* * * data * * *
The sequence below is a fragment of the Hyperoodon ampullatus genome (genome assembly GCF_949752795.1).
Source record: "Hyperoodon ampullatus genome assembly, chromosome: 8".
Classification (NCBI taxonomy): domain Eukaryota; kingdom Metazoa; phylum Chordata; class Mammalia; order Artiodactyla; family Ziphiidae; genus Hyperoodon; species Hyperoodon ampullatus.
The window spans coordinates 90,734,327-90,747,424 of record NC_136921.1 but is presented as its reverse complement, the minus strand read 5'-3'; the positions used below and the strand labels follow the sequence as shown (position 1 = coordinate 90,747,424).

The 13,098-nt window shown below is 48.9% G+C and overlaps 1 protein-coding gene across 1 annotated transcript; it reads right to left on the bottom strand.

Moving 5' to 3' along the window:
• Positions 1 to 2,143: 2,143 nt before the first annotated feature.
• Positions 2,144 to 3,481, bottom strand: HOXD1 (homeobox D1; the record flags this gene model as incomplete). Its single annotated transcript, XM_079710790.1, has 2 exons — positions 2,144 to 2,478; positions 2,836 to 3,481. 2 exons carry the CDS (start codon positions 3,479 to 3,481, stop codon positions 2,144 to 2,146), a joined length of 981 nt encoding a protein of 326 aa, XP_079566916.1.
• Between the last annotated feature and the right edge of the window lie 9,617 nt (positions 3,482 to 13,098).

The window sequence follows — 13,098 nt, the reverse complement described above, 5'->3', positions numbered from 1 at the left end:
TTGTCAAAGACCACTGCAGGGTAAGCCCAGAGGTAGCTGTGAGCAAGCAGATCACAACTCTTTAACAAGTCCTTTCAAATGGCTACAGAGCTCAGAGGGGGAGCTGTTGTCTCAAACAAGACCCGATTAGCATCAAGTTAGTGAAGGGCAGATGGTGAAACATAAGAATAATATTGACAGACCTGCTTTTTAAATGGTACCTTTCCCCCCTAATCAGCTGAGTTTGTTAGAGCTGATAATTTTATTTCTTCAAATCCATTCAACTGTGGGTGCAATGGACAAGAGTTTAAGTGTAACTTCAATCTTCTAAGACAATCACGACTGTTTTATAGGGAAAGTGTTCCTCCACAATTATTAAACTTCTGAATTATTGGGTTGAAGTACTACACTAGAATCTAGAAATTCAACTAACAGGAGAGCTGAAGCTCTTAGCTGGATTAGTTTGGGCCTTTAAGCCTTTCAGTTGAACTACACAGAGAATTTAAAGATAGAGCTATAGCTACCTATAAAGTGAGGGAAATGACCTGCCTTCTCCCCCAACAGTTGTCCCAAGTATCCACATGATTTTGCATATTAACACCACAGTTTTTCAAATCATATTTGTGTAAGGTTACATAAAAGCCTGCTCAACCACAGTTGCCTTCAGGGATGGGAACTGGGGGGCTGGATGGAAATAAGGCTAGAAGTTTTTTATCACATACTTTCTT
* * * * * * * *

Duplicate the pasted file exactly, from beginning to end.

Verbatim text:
The sequence below is a fragment of the Hyperoodon ampullatus genome (genome assembly GCF_949752795.1).
Source record: "Hyperoodon ampullatus genome assembly, chromosome: 8".
Classification (NCBI taxonomy): domain Eukaryota; kingdom Metazoa; phylum Chordata; class Mammalia; order Artiodactyla; family Ziphiidae; genus Hyperoodon; species Hyperoodon ampullatus.
The window spans coordinates 90,734,327-90,747,424 of record NC_136921.1 but is presented as its reverse complement, the minus strand read 5'-3'; the positions used below and the strand labels follow the sequence as shown (position 1 = coordinate 90,747,424).

The 13,098-nt window shown below is 48.9% G+C and overlaps 1 protein-coding gene across 1 annotated transcript; it reads right to left on the bottom strand.

Moving 5' to 3' along the window:
• Positions 1 to 2,143: 2,143 nt before the first annotated feature.
• Positions 2,144 to 3,481, bottom strand: HOXD1 (homeobox D1; the record flags this gene model as incomplete). Its single annotated transcript, XM_079710790.1, has 2 exons — positions 2,144 to 2,478; positions 2,836 to 3,481. 2 exons carry the CDS (start codon positions 3,479 to 3,481, stop codon positions 2,144 to 2,146), a joined length of 981 nt encoding a protein of 326 aa, XP_079566916.1.
• Between the last annotated feature and the right edge of the window lie 9,617 nt (positions 3,482 to 13,098).

The window sequence follows — 13,098 nt, the reverse complement described above, 5'->3', positions numbered from 1 at the left end:
TTGTCAAAGACCACTGCAGGGTAAGCCCAGAGGTAGCTGTGAGCAAGCAGATCACAACTCTTTAACAAGTCCTTTCAAATGGCTACAGAGCTCAGAGGGGGAGCTGTTGTCTCAAACAAGACCCGATTAGCATCAAGTTAGTGAAGGGCAGATGGTGAAACATAAGAATAATATTGACAGACCTGCTTTTTAAATGGTACCTTTCCCCCCTAATCAGCTGAGTTTGTTAGAGCTGATAATTTTATTTCTTCAAATCCATTCAACTGTGGGTGCAATGGACAAGAGTTTAAGTGTAACTTCAATCTTCTAAGACAATCACGACTGTTTTATAGGGAAAGTGTTCCTCCACAATTATTAAACTTCTGAATTATTGGGTTGAAGTACTACACTAGAATCTAGAAATTCAACTAACAGGAGAGCTGAAGCTCTTAGCTGGATTAGTTTGGGCCTTTAAGCCTTTCAGTTGAACTACACAGAGAATTTAAAGATAGAGCTATAGCTACCTATAAAGTGAGGGAAATGACCTGCCTTCTCCCCCAACAGTTGTCCCAAGTATCCACATGATTTTGCATATTAACACCACAGTTTTTCAAATCATATTTGTGTAAGGTTACATAAAAGCCTGCTCAACCACAGTTGCCTTCAGGGATGGGAACTGGGGGGCTGGATGGAAATAAGGCTAGAAGTTTTTTATCACATACTTTCTT